A gardener’s best friend: Perfectly sized leaves

Judith Adam

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When the trees shed their leaves, I get busy making use of the best soil conditioner a gardener could ever want — freshly fallen leaves.

Blue beech leaves don’t require shredding

Instead of composting leaves, I use them immediately by putting down a layer of fresh leaves two to four inches (5 to 10 cm) deep over exposed soil. I also dig in generous quantities anywhere I’m planting or need to improve soil performance. (Leaves also improve worm performance — it’s their favourite food.) I own a simple nylon filament leaf shredder, and for several years I used it to chop up the fallen bounty from two inherited Norway maples. But when the maples were removed to make way for house renovation, I planted beautiful new trees with leaves just the right size to use without shredding — thereby saving me a whole lot of time.

If you’re going to follow my no-shred technique, some leaves are more perfect than others. The best are three to five inches (8 to 13 cm) long, with oval, oblong, lanceolate or wedge-like shapes. These forms mix and meld into a cohesive blanket on top of soil and stay neatly in place, without over-size leaves sticking up, catching the wind and blowing about. The leaf mulch mix in my garden includes ‘Shademaster’ locust (Gleditsia triacanthos var. inermis, Zone 5), blue beech (Carpinus caroliniana, Zone 4), river birch (Betula nigra, Zone 4), serviceberry (Amelanchier canadensis, Zone 5), pyramidal oak (Quercus robur ‘Fastigiata’, Zone 5), fern leaf beech (Fagus sylvatica ‘Asplenifolia’, Zone 5), and coniferous tree needles and small cones from spruce, cedar, hemlock and pine. One unique material included in the mix is the long mid-ribs from locust leaves. They retain a slightly bowed form even underground, not quite laying flat, helping to prevent compaction and bring oxygen into the soil.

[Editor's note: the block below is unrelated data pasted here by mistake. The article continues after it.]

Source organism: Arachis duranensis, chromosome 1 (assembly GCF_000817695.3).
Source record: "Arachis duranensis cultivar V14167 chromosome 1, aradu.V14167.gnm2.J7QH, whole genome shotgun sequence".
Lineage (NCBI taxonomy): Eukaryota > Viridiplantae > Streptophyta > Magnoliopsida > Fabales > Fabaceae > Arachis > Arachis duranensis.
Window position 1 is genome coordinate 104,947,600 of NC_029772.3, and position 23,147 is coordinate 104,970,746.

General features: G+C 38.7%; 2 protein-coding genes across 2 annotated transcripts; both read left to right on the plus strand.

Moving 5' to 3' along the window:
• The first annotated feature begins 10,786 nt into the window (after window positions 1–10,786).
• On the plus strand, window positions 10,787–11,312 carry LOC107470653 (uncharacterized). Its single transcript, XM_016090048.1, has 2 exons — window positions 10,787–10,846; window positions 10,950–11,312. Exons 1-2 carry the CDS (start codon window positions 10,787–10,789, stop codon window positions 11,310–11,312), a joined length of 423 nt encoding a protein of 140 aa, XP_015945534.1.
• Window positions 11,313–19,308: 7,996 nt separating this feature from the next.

So here’s my leaf mulch drill: twice in autumn, I rake up big piles of fallen leaves and needles, and throw them into a lightweight plastic kiddy pool (that once contained my kiddies). I drag the pool around from area to area, distributing leaves in the beds and along the base of shrubs and hedges, using a rake to spread them over the soil. That’s it. My leaf shredder gathers dust in the garage, and I’m in the pool with some perfect leaves.

Squirrels as friends: keeping them in their place

Squirrels provide a lot of amusement in the garden, although I really don’t know what they’re doing there. But it’s fun to watch their tree-top antics and see them leap through winter snow drifts. Squirrels relish a healthy diet of nuts, seeds and bulbs, unfortunately putting any newly planted tulip bulbs on their menu. But I’ve successfully foiled their efforts with a simple tactic: I cover my tracks. Squirrels search the soil surface looking for places another squirrel has buried nuts. (But those are my bulbs!) After planting bulbs, I spray the area with a garden hose to erase my marks and make it muddy; then I place a generous pile of leaves over the spot. This works much better than bloodmeal or hot cayenne pepper. The squirrels hardly ever find my bulbs, and the leaves can stay there until the ground freezes; at this point I spread them out as mulch. Problem solved.